Welcome to my blog!My name is Melody M. Nuñez, and I’m an artist and a writer. Please look around my website and make yourself at home. I post new blog entries weekly, and hope you’ll subscribe to my blog and come back often! To learn more about me, please view the “About” page…
Tag Archives: Rule of Thirds
Once upon a time, I was a snapshot photographer. I took tons of pictures, and they were good – but they weren’t great. I started “applying myself” around ten years ago, and have improved a lot since then. Today I’m going to share how you can improve the photos you’re taking with these 6 helpful hints. I don’t profess to be a pro – and my photographic schooling is limited to one six-week adult education course that taught the basics – but I have developed my eye and some practices over time. Hopefully this information will help you, too.
1. Always Remember the Rule of Thirds
Per Wikipedia’s wisdom: The rule of thirds is a compositional rule of thumb in visual arts such as painting, photography and design. The rule states that an image should be imagined as divided into nine equal parts by two equally-spaced horizontal lines and two equally-spaced vertical lines, and that important compositional elements should be placed along these lines or their intersections. Proponents of the technique claim that aligning a subject with these points creates more tension, energy and interest in the composition than simply centering the subject would.
In other words, don’t always frame your point of interest in the dead center of your photo. Sometimes it’s called for (and believe me – I love symmetry more than the next gal) but you’re likely to have a more interesting photo if you compose your photo so that the point of interest is at one (or more) of the intersecting points.
2. A Fancier Camera Isn’t Necessarily Better
The best camera in the world won’t do you any good if you don’t compose careful, mindful, interesting photos. So don’t focus on getting new equipment – focus on using what you have well. A relatively simple point-and-shoot camera can still do a great job. For example, I used a Canon PowerShot SD780 IS Digital Elph when I traveled to Peru a few years ago, and still got some amazing images. Sure, I would’ve loved to have taken a DSLR with multiple lenses, but for safety and for simplicity’s sake I took a camera that fit in my pocket. If you have a point and shoot camera with a decent macro feature on it (look for the little flower symbol), you’re probably good to go.
3. Get Up Close & Personal: MACRO
And speaking of macro, I love shooting close ups. If you’re familiar with my blog and/or photography, you know this already. And while not everyone likes the close ups and detail photos as much as I do, it’s important that your camera has the capability – in case the mood strikes. Want a close up of the texture of a ribbon you’re using on a craft project? Macro. Want to share the lovely center of a diminutive flower you stumble upon while out on a walk? Macro. Do you want to share the surface texture of your most recent baked dessert with your friends, family or blog readers? Macro! The macro features on my cameras are indicated by a small flower symbol.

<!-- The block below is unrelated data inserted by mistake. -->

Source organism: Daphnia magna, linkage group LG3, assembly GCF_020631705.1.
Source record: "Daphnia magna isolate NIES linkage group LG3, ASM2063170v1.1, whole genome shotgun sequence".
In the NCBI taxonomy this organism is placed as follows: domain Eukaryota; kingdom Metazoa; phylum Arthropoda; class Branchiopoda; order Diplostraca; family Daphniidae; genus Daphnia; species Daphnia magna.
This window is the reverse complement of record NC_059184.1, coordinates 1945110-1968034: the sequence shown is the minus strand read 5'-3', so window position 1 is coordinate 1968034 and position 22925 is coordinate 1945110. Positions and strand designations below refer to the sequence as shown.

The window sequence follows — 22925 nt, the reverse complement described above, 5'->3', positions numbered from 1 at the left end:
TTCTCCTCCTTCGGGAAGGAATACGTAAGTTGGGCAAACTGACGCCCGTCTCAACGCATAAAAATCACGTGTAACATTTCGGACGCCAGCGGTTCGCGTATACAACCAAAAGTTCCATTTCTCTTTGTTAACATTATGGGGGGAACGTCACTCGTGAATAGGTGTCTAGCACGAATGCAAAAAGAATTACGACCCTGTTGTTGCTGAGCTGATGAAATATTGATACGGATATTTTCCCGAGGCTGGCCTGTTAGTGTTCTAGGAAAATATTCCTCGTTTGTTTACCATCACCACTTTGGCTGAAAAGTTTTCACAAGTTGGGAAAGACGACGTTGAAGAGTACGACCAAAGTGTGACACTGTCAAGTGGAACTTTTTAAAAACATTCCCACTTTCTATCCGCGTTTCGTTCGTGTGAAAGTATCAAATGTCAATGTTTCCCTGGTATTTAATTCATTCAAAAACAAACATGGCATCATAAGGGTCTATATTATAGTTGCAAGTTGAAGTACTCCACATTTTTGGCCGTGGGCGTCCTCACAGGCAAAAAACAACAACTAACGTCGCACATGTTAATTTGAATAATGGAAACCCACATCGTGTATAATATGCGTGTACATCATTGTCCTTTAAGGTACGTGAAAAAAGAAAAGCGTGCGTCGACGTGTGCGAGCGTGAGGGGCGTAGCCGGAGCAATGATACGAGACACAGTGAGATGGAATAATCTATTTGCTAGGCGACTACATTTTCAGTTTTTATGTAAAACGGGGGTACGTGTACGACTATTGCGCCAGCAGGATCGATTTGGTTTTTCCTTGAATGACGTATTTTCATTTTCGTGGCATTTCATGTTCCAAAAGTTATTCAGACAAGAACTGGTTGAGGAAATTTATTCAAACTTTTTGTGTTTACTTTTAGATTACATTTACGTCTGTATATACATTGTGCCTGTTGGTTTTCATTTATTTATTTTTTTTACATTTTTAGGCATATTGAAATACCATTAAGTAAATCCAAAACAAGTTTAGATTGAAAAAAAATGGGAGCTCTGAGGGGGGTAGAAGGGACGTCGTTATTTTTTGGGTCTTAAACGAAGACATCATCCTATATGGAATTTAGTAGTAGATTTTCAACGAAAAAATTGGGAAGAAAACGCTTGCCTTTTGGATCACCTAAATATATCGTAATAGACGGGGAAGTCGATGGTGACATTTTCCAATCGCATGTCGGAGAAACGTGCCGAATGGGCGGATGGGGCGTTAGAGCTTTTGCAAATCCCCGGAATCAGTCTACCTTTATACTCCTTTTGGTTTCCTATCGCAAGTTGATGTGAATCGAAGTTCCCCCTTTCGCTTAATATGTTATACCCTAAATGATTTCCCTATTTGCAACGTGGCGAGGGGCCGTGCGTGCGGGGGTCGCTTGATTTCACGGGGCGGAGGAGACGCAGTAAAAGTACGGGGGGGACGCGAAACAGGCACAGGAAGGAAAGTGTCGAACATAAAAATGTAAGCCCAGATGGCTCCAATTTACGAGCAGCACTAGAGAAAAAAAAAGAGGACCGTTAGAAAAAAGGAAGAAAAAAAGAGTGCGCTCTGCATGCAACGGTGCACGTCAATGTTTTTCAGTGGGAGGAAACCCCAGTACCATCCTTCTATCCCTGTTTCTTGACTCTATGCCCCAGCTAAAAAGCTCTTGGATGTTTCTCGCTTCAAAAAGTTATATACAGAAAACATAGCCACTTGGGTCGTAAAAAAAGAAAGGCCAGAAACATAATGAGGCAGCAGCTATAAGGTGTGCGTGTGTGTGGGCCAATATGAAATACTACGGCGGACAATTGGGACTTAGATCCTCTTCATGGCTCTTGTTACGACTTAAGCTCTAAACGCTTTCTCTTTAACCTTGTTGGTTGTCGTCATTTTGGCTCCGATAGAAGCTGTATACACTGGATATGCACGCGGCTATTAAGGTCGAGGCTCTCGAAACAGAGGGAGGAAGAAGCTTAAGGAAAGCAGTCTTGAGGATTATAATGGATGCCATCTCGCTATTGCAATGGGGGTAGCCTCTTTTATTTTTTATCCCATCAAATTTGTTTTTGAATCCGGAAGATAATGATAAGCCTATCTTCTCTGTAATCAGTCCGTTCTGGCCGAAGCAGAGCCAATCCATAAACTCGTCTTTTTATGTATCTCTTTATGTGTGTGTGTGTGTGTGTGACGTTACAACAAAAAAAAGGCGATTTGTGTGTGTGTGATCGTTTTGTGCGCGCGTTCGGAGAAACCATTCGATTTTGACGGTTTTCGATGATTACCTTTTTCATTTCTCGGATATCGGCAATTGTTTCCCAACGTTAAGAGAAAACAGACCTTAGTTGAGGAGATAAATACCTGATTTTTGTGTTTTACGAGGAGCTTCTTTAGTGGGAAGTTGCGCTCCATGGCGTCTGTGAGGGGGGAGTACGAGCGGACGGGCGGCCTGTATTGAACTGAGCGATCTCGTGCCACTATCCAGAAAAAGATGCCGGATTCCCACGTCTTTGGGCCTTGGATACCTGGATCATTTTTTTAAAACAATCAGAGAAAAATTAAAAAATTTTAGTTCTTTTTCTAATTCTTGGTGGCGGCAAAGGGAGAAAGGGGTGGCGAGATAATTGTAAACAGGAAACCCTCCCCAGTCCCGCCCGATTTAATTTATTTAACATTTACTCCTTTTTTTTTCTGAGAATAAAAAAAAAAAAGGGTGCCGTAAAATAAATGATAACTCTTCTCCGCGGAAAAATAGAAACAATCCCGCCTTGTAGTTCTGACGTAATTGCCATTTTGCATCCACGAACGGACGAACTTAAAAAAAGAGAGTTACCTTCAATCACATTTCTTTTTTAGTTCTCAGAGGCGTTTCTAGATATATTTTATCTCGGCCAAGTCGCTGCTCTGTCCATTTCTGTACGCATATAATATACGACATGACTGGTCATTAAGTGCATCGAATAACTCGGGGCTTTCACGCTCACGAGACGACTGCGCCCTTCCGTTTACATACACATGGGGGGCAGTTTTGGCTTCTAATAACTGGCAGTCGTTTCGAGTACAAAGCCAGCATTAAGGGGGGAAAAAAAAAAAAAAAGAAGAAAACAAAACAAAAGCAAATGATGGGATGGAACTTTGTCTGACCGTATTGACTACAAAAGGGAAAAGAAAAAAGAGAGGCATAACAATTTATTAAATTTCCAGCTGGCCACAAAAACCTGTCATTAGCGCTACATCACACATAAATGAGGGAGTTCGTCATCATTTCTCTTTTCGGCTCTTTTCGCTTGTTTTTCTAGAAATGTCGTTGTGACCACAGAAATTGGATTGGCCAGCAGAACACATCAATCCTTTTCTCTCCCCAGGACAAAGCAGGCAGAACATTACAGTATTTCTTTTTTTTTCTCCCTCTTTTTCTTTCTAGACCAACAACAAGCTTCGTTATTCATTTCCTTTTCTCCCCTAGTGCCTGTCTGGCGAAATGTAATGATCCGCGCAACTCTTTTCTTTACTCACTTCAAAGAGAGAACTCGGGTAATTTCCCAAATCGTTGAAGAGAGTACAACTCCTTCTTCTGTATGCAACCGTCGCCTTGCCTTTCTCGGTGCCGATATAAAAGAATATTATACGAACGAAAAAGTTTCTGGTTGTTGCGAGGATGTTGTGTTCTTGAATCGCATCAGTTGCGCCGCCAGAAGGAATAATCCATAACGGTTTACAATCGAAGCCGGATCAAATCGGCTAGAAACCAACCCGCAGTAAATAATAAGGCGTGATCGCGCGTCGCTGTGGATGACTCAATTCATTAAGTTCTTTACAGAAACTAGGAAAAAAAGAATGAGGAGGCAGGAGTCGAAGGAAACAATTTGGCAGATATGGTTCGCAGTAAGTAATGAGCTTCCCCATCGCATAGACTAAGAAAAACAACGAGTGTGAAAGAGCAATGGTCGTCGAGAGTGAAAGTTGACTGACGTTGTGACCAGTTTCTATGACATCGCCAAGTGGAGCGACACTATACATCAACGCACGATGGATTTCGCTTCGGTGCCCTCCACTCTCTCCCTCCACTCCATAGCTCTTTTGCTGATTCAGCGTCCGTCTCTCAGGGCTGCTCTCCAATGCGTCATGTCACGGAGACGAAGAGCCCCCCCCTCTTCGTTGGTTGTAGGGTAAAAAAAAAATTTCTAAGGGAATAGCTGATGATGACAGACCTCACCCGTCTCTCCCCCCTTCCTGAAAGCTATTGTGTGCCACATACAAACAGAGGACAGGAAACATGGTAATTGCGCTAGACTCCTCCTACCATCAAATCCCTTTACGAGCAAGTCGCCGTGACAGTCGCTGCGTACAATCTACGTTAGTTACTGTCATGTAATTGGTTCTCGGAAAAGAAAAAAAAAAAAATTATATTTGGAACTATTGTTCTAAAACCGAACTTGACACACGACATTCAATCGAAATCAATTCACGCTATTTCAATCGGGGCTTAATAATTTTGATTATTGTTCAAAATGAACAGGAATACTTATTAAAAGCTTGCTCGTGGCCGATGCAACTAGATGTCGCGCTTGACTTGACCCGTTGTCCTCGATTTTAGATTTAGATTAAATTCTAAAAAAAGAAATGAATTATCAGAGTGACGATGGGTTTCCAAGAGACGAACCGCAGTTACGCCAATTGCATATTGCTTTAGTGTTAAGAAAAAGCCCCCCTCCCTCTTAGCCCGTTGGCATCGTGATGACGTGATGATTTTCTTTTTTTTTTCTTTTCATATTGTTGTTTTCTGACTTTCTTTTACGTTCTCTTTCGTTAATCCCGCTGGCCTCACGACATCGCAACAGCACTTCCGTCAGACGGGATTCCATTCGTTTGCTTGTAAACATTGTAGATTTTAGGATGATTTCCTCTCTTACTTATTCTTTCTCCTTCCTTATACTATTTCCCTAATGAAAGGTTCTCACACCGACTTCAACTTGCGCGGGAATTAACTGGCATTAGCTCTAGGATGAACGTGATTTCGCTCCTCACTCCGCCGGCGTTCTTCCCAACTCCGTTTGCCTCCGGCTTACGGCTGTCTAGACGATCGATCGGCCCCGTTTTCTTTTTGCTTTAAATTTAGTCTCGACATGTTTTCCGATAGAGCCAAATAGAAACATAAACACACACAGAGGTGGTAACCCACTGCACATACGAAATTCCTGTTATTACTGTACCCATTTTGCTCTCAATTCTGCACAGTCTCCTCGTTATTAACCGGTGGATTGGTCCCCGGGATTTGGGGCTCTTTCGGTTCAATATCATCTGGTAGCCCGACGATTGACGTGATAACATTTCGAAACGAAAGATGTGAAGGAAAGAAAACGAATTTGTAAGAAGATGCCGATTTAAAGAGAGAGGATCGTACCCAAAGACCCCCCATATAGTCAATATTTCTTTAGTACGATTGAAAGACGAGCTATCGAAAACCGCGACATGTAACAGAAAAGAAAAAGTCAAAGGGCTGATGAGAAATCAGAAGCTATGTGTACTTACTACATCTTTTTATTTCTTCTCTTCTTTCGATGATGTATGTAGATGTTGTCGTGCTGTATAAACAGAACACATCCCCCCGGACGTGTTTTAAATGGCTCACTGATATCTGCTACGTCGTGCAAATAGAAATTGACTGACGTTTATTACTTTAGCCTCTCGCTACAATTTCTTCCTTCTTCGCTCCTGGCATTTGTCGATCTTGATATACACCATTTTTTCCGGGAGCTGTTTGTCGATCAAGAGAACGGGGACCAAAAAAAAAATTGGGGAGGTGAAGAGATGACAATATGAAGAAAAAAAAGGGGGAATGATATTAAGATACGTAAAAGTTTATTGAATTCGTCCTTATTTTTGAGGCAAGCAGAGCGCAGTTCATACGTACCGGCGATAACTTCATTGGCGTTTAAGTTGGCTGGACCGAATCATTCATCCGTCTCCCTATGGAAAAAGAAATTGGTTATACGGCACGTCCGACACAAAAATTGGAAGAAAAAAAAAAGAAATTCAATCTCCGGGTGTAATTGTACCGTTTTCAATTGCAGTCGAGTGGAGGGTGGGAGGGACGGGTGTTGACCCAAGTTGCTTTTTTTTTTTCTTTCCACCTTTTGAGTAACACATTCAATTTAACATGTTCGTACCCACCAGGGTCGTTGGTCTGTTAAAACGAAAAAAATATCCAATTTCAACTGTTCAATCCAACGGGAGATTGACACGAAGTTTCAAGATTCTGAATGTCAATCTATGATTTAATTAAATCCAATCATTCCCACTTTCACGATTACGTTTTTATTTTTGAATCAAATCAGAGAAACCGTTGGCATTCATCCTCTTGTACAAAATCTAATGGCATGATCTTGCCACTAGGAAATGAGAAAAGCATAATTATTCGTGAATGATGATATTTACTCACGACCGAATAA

4. Eliminate Distractions!
Sometimes, particularly in fast-moving situations, you have to just snap the photo and take what you get. However, if you have time to compose your shot carefully and make a few adjustments, look carefully at your shot before taking your picture. Are unsightly elements ruining your shot? Sometimes shifting a foot or two will remove a lamp post, a trashcan, or a parked car from your shot – making it much more pleasing. Scan your shot for things you don’t want included, and adjust to remove them when possible.
Here’s a good example: While taking photos in Kansas, I came across an aged sign post with beautiful coloration. My first photo, shot vertically, captured the colors on the post but the cars and buildings in the background were distracting. By shooting horizontally (landscape) and pushing in so the post filled the frame, the photo became more interesting and more abstract.
5. Photograph Children & Pets at THEIR Eye Level
Photos of children and pets are much more engaging when they’re taken at your subject’s eye level. It can be good to shoot from above if you’re trying to clearly establish their size in relation to the photographer, but the viewer will be drawn into the photo more if they’re seeing the child or critter at eye level instead of hovering above.
6. Look for Interesting Perspectives & Angles
Take time to play and look for interesting angles when taking your photos – particularly when shooting buildings, nature, and scenery. For example, when photographing a tree don’t just shoot it from straight on from a distance. Why not walk to the base of the tree and shoot straight up the trunk? The same suggestions apply to a building. Taking a photo from near the base of the building will provide a unique perspective. By using different angles and perspectives when taking photos you can capture details and sights that many pass by and miss entirely.
Please let me know if you have any questions about what I’ve shared above. I personally respond to all comments posted on my blog (giveaway comment entries excepted), and am always glad to hear from you!